Mapping Spring Migrants

March 22, 2011 at 3:29 pm Leave a comment

Wheatears, Sand Martins and Chiffchaffs have already been recorded in East Glamorgan – soon to be followed by a whole host of other summer migrants.

Swallow by Jeff Slocombe

Swallow by Jeff Slocombe

As you’re aware, due to climate change, the average arrival date of some species is getting earlier and earlier. While longer distance migrants are arriving too late to be able to exploit peaks in food abundance, such as insects and their larvae, which are now occurring earlier in the year. The table below shows the earliest ever arrival dates in East Glamorgan of some of the most common regular, true migrants:

Species Earliest Date Seen in East Glamorgan
Garganey March 02
Little Ringed Plover March 17
Common Cuckoo April 01
Common Swift March 09
Sand Martin March 01
Barn Swallow February 23
House Martin March 09
Tree Pipit March 20
Yellow Wagtail March 27
Common Redstart March 12
Whinchat January 26
Northern Wheatear February 17
Grasshopper Warbler April 07
Sedge Warbler April 03
Reed Warbler March 27
Lesser Whitethroat February 03
Common Whitethroat February 19
Garden Warbler March 21
Wood Warbler March 30
Willow Warbler February 16
Spotted Flycatcher April 05
Pied Flycatcher April 03
Source: Glamorgan Bird Club Database

An excellent way of helping to record migration patterns is by entering your records on BirdTrack. But, it’s not only a tool to record the first birds to arrive or the last ones to depart. By using the lists and counts of species submitted by volunteers throughout the spring and early summer, the BTO can work out when the bulk of the population has arrived. BirdTrack can also investigate how birds filter through the country – do they head up the centre of the country or do they disperse west or east in spring time?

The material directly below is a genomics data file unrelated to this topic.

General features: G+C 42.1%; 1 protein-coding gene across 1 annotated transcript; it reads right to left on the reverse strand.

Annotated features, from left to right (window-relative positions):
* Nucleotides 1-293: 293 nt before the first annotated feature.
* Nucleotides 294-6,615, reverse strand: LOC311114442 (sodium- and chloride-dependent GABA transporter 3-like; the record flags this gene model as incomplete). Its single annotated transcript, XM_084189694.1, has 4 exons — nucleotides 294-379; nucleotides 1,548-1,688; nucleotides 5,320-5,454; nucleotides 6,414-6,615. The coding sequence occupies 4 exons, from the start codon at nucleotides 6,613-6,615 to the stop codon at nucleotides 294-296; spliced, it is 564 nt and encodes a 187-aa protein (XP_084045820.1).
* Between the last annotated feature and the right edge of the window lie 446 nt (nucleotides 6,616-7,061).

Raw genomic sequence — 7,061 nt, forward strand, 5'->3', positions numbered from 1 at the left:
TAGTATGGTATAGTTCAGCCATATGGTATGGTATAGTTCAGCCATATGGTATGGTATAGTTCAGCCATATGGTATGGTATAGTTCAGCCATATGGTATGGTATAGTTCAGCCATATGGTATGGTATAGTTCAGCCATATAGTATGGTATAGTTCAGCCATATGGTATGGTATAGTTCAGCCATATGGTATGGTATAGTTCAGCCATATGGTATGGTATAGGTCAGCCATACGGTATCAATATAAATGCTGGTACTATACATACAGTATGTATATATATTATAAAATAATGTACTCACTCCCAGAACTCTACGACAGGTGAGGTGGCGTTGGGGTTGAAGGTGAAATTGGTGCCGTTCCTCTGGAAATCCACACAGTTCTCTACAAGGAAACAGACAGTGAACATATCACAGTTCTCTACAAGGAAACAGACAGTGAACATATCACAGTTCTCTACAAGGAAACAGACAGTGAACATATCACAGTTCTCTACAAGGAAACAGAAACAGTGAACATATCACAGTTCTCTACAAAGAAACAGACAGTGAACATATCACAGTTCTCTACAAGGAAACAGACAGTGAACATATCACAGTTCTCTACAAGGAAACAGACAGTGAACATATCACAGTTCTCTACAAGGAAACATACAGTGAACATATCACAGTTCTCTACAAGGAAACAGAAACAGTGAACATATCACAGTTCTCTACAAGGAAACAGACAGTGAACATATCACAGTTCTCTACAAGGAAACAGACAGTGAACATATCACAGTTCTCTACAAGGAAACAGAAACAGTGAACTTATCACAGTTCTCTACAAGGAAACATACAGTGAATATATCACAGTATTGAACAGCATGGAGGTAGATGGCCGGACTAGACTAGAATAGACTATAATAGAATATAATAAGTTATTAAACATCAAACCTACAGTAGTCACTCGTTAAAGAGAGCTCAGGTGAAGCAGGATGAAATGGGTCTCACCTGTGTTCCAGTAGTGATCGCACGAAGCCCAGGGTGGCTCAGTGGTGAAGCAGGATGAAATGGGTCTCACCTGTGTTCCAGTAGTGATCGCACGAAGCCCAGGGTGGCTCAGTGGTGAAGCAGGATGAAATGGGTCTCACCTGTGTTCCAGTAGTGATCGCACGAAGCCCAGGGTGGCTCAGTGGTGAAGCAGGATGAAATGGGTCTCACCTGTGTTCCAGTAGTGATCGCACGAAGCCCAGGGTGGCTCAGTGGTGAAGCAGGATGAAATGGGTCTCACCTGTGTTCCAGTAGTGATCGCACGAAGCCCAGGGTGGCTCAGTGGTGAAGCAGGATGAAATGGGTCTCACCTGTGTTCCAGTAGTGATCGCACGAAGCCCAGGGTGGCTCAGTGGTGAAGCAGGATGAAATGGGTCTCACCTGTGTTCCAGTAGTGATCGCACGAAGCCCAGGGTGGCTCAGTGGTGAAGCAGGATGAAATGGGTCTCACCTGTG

Redstart by Jeff Slocombe

Redstart by Jeff Slocombe

And you can use BirdTrack throughout the year. It’s a place where you can store and manage your own personal records, in the knowledge that these could be used to support species conservation at a local, regional, national and even international level.

For more information please visit the BTO’s BirdTrack website. Please also consider sending your records to our local County Recorder for inclusion in the Eastern Glamorgan Bird Report.


Entry filed under: surveys. Tags: .

Ringing Recoveries: Nos Oiseaux en France Atlas Winter Records Deadline

Leave a Reply

Fill in your details below or click an icon to log in: Logo

You are commenting using your account. Log Out /  Change )

Google+ photo

You are commenting using your Google+ account. Log Out /  Change )

Twitter picture

You are commenting using your Twitter account. Log Out /  Change )

Facebook photo

You are commenting using your Facebook account. Log Out /  Change )


Connecting to %s

Trackback this post  |  Subscribe to the comments via RSS Feed


RSS BTO Press Releases

  • An error has occurred; the feed is probably down. Try again later.

BTO on Twitter

Enter your email address to follow this blog and receive notifications of new posts by email.

Join 37 other followers